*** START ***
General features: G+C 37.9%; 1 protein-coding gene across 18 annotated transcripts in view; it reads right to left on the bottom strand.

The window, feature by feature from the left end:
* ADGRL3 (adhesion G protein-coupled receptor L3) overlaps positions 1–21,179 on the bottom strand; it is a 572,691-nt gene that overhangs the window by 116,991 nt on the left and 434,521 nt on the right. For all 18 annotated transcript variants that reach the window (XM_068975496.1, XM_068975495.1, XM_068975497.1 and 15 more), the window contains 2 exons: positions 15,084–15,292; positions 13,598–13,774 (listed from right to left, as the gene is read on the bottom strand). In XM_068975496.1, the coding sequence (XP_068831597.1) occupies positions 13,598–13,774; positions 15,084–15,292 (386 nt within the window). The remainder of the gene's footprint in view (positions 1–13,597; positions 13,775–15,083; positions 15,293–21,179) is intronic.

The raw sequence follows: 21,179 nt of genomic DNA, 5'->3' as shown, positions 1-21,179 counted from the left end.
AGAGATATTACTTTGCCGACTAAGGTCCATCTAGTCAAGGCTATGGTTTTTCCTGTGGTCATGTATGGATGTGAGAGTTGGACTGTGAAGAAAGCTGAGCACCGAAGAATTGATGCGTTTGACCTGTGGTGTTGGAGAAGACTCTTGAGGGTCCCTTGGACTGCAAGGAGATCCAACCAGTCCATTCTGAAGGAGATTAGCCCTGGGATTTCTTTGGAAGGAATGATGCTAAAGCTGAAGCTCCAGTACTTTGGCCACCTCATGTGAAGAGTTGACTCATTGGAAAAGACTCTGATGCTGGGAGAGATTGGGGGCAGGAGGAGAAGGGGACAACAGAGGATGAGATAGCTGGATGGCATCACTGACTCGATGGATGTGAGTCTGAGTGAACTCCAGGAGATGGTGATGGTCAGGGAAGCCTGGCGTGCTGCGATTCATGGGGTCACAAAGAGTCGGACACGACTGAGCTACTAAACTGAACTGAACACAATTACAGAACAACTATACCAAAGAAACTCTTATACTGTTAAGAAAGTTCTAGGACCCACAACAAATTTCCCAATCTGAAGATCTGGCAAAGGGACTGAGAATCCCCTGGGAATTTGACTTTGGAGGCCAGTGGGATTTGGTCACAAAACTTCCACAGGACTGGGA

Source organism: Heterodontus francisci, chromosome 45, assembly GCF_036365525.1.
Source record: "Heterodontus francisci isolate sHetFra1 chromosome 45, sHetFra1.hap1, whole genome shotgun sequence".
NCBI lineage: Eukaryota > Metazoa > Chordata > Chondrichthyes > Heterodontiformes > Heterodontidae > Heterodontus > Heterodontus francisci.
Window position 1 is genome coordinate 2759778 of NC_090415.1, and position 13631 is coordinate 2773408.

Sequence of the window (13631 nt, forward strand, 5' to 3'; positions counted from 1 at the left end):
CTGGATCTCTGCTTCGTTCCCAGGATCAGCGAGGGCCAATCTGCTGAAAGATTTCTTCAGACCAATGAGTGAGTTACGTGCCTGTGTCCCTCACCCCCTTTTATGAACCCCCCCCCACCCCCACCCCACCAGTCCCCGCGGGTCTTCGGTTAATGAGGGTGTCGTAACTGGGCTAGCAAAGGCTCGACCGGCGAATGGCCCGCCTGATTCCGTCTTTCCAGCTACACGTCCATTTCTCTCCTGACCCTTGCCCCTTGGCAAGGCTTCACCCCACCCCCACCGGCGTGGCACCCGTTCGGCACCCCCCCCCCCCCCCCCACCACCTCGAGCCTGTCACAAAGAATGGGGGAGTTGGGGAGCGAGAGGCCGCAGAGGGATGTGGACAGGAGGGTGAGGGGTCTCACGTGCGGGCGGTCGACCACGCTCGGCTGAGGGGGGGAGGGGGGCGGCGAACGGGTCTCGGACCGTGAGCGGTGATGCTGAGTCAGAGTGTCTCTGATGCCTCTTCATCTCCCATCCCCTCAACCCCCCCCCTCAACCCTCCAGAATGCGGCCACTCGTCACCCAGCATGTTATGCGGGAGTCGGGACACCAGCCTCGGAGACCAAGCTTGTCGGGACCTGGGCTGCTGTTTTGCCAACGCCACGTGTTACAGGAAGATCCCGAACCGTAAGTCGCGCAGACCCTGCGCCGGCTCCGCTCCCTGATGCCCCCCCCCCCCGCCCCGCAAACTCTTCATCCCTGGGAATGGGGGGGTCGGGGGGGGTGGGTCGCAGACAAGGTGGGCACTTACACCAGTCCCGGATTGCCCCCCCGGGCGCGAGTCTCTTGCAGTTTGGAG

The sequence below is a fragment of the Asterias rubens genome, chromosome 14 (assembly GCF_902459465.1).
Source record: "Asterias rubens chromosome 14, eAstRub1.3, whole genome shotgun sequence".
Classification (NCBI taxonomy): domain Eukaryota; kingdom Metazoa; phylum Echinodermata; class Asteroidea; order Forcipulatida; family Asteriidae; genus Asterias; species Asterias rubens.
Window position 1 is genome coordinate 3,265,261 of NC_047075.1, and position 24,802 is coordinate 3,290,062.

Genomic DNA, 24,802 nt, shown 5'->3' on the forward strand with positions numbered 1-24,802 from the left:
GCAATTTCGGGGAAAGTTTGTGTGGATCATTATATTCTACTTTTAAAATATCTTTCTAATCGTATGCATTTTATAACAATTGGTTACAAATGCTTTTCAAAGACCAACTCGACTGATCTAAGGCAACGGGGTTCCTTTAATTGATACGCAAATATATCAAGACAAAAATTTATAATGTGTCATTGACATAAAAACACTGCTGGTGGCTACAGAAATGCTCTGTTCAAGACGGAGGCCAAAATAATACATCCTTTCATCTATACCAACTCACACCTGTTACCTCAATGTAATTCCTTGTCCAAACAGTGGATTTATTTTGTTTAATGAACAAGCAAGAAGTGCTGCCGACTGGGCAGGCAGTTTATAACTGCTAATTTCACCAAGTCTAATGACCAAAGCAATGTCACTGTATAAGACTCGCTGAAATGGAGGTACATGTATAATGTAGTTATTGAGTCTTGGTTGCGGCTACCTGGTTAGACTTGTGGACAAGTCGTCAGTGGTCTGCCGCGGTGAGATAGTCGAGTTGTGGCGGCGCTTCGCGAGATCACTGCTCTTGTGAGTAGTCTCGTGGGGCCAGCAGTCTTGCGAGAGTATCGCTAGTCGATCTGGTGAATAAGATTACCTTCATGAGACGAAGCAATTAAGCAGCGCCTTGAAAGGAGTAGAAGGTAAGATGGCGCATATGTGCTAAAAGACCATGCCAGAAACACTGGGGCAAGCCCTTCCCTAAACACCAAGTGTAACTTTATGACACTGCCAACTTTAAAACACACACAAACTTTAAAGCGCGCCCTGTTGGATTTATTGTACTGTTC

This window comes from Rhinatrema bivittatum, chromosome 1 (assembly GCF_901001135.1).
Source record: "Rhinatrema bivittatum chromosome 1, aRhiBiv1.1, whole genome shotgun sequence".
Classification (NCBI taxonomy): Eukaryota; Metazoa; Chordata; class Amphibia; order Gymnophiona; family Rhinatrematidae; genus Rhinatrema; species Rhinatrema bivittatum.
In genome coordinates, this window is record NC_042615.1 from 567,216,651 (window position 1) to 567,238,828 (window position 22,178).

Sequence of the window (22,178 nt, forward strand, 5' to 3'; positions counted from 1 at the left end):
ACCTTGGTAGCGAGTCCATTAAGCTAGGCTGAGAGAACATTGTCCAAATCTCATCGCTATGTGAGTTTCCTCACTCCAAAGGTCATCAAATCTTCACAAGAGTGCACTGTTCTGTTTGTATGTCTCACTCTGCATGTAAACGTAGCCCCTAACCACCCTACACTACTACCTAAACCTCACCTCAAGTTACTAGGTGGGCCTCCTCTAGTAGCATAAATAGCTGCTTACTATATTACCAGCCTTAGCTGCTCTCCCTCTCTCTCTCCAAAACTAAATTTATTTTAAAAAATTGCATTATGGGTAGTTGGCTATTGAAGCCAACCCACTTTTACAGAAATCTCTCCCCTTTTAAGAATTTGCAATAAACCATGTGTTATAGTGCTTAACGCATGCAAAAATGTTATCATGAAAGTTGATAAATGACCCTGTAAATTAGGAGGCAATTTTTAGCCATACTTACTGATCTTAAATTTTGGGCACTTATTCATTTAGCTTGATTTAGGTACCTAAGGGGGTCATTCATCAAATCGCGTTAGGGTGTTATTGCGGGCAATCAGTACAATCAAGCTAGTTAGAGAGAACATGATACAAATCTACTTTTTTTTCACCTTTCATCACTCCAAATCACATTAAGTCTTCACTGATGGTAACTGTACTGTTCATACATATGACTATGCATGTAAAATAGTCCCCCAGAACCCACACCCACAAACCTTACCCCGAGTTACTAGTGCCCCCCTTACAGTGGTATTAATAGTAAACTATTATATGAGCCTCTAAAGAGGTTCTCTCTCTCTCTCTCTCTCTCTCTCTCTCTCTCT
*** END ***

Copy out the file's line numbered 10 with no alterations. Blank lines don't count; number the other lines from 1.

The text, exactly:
Sequence of the window (13631 nt, forward strand, 5' to 3'; positions counted from 1 at the left end):